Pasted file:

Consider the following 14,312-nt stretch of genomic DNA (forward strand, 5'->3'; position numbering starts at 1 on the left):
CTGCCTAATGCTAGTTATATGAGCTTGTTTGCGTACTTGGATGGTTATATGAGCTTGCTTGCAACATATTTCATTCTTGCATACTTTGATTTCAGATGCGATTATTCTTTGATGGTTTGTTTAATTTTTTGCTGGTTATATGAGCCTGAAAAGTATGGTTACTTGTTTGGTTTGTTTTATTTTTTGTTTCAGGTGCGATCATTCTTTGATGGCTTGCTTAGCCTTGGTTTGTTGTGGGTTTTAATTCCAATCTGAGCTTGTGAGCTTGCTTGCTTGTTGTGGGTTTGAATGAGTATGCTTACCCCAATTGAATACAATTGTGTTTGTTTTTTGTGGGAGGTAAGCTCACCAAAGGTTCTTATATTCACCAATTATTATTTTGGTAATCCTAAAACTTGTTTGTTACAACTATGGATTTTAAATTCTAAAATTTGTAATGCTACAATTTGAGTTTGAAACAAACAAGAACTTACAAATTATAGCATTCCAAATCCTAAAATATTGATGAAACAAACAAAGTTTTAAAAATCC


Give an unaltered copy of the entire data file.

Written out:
Consider the following 14,312-nt stretch of genomic DNA (forward strand, 5'->3'; position numbering starts at 1 on the left):
CTGCCTAATGCTAGTTATATGAGCTTGTTTGCGTACTTGGATGGTTATATGAGCTTGCTTGCAACATATTTCATTCTTGCATACTTTGATTTCAGATGCGATTATTCTTTGATGGTTTGTTTAATTTTTTGCTGGTTATATGAGCCTGAAAAGTATGGTTACTTGTTTGGTTTGTTTTATTTTTTGTTTCAGGTGCGATCATTCTTTGATGGCTTGCTTAGCCTTGGTTTGTTGTGGGTTTTAATTCCAATCTGAGCTTGTGAGCTTGCTTGCTTGTTGTGGGTTTGAATGAGTATGCTTACCCCAATTGAATACAATTGTGTTTGTTTTTTGTGGGAGGTAAGCTCACCAAAGGTTCTTATATTCACCAATTATTATTTTGGTAATCCTAAAACTTGTTTGTTACAACTATGGATTTTAAATTCTAAAATTTGTAATGCTACAATTTGAGTTTGAAACAAACAAGAACTTACAAATTATAGCATTCCAAATCCTAAAATATTGATGAAACAAACAAAGTTTTAAAAATCC